There is no clarity from the club as to why there have been no real signings and as such there is no guarantee that this will be solved by a incoming manager. There could be issues we are not aware of and despite Wenger's

Many people have argued that Wenger no longer has anyone that he reports to. Due to his standing at the club he no longer has to justify his decisions and he is on a train called stubbornness express and it only stops where he wants to go. Whether this is true or not I do not know and nobody can answer that aside from people within the club but there are people who have recently asked me if I see a Director of Football role as something that may solve the problems or whether it would ever happen.

For those of you not completely sure or in need of clarification, a Director of Football handles player recruitment and then the manager/coach is in charge of the first team, selection training and the day to day management of those players. This is not to be confused with the role David Dean played at the club as he did not identify the talent and thrust it upon Wenger. Just thought I should clear that up.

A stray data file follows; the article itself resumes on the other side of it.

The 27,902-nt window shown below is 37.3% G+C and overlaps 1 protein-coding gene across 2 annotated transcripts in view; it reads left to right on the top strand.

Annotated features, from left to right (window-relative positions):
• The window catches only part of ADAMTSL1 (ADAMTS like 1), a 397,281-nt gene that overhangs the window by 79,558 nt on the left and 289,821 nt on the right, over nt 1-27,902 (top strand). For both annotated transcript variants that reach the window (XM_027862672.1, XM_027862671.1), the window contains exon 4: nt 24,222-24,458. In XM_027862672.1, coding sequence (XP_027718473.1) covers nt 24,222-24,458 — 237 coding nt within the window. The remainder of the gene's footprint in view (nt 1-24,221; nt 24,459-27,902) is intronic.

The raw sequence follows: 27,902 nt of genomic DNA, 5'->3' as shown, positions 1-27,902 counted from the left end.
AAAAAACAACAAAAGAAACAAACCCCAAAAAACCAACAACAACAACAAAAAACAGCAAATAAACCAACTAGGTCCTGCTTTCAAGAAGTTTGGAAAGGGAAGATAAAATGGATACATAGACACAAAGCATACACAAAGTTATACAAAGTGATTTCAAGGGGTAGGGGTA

This idea is interesting for a number of reasons which we shall look at. The fact that this has been so unsuccessful at a number of clubs is an indication of the times for Arsenal fans. So little is the faith in Wenger with some of these people, that they feel he should not be allowed to be in charge of recruitment despite a pretty phenomenal record of bringing talent in.

That aside there are some legitimate benefits and some glaring drawbacks to this approach. I will start with the positives.
  • It will ensure there is transfer activity. With one man appointed with the sole purpose of player recruitment, it is fair to say we are more likely to see activity. His only purpose would be to buy players he identifies to improve the team. If he is not doing that then he is not performing his only function and will be in the market for a job.
  • Arsene Wenger is a very busy man and if someone is handling this side of the business then that leaves Wenger to focus on preparation, training and tactics.
  • A Director of Football allows for another perspective on the teams ability and how they can improve. It is not just down to one person to decide if the team needs strengthening.

So whilst Arsenal fans may think that on the surface this may be a good idea as it ensures investment there are some very significant factors to consider.